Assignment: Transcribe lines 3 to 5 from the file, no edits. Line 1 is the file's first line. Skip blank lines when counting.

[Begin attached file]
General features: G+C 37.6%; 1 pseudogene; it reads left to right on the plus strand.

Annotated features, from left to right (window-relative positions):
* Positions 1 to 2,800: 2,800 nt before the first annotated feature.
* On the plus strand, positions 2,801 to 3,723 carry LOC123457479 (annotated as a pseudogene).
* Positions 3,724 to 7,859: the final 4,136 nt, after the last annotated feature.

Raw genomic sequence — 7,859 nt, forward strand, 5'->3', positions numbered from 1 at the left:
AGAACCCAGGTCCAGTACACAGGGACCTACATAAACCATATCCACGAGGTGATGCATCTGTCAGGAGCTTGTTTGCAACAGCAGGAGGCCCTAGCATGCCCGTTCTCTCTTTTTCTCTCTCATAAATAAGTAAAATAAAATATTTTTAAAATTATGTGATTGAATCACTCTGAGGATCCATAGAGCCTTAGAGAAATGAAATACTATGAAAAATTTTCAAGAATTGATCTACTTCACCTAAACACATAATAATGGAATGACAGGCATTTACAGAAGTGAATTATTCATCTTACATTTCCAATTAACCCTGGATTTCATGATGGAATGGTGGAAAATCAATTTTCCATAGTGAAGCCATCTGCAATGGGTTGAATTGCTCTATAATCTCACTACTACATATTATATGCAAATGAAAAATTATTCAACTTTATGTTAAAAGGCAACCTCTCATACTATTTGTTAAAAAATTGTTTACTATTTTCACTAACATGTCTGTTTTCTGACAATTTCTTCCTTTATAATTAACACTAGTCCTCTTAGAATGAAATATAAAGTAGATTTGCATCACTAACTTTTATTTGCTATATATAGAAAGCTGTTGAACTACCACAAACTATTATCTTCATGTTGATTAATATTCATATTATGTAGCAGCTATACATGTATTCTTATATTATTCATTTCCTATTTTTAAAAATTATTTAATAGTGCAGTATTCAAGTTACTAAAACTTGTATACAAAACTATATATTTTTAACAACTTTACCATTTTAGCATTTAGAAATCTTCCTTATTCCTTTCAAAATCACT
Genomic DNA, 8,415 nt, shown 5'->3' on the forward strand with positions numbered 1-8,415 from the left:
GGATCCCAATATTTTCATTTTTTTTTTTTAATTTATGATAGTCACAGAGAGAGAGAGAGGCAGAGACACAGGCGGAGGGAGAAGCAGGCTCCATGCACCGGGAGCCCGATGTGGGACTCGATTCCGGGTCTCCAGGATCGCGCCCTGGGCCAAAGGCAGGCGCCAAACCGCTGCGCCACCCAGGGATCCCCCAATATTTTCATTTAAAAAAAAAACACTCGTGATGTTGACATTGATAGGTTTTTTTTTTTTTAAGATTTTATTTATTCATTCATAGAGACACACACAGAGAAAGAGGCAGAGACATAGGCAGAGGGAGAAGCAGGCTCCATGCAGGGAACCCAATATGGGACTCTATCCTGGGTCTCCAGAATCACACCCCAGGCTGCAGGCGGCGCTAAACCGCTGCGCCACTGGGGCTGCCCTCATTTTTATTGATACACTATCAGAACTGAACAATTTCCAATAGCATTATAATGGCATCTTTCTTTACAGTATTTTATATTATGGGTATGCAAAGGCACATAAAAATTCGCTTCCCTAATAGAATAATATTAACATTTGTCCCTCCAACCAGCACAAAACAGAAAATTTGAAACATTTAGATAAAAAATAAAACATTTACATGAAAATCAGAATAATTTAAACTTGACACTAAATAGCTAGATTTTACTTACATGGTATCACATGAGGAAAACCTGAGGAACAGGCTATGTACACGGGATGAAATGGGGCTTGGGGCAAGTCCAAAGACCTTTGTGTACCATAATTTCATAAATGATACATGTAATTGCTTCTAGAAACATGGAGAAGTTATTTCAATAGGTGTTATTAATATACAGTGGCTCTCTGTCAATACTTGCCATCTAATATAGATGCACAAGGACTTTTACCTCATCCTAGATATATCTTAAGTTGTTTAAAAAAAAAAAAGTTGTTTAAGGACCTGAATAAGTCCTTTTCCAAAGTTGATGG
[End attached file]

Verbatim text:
* Positions 1 to 2,800: 2,800 nt before the first annotated feature.
* On the plus strand, positions 2,801 to 3,723 carry LOC123457479 (annotated as a pseudogene).
* Positions 3,724 to 7,859: the final 4,136 nt, after the last annotated feature.